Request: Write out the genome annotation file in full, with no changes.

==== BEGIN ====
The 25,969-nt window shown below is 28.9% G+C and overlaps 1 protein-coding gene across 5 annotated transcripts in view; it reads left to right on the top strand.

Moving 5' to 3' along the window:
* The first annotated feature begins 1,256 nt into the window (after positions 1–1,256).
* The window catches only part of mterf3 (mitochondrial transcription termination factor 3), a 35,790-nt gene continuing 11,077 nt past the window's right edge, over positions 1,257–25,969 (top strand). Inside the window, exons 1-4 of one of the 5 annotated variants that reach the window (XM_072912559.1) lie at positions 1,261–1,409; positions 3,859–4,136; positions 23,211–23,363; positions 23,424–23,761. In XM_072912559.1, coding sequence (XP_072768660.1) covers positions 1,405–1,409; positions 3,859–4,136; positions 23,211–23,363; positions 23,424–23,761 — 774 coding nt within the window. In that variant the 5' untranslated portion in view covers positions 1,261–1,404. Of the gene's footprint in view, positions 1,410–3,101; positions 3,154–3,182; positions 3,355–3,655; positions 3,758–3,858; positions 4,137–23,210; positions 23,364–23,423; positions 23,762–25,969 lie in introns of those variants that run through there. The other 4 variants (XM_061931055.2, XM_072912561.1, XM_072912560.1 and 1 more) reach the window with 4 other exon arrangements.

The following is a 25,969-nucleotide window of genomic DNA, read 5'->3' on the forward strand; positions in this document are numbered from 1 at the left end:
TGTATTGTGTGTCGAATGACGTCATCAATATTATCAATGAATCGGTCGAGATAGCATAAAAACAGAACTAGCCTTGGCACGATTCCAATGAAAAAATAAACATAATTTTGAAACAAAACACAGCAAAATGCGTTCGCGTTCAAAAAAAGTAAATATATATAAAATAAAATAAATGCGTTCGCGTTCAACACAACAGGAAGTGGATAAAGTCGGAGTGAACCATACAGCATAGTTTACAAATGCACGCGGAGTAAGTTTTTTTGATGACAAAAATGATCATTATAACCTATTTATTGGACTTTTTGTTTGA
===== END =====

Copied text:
The 25,969-nt window shown below is 28.9% G+C and overlaps 1 protein-coding gene across 5 annotated transcripts in view; it reads left to right on the top strand.

Moving 5' to 3' along the window:
* The first annotated feature begins 1,256 nt into the window (after positions 1–1,256).
* The window catches only part of mterf3 (mitochondrial transcription termination factor 3), a 35,790-nt gene continuing 11,077 nt past the window's right edge, over positions 1,257–25,969 (top strand). Inside the window, exons 1-4 of one of the 5 annotated variants that reach the window (XM_072912559.1) lie at positions 1,261–1,409; positions 3,859–4,136; positions 23,211–23,363; positions 23,424–23,761. In XM_072912559.1, coding sequence (XP_072768660.1) covers positions 1,405–1,409; positions 3,859–4,136; positions 23,211–23,363; positions 23,424–23,761 — 774 coding nt within the window. In that variant the 5' untranslated portion in view covers positions 1,261–1,404. Of the gene's footprint in view, positions 1,410–3,101; positions 3,154–3,182; positions 3,355–3,655; positions 3,758–3,858; positions 4,137–23,210; positions 23,364–23,423; positions 23,762–25,969 lie in introns of those variants that run through there. The other 4 variants (XM_061931055.2, XM_072912561.1, XM_072912560.1 and 1 more) reach the window with 4 other exon arrangements.

The following is a 25,969-nucleotide window of genomic DNA, read 5'->3' on the forward strand; positions in this document are numbered from 1 at the left end:
TGTATTGTGTGTCGAATGACGTCATCAATATTATCAATGAATCGGTCGAGATAGCATAAAAACAGAACTAGCCTTGGCACGATTCCAATGAAAAAATAAACATAATTTTGAAACAAAACACAGCAAAATGCGTTCGCGTTCAAAAAAAGTAAATATATATAAAATAAAATAAATGCGTTCGCGTTCAACACAACAGGAAGTGGATAAAGTCGGAGTGAACCATACAGCATAGTTTACAAATGCACGCGGAGTAAGTTTTTTTGATGACAAAAATGATCATTATAACCTATTTATTGGACTTTTTGTTTGA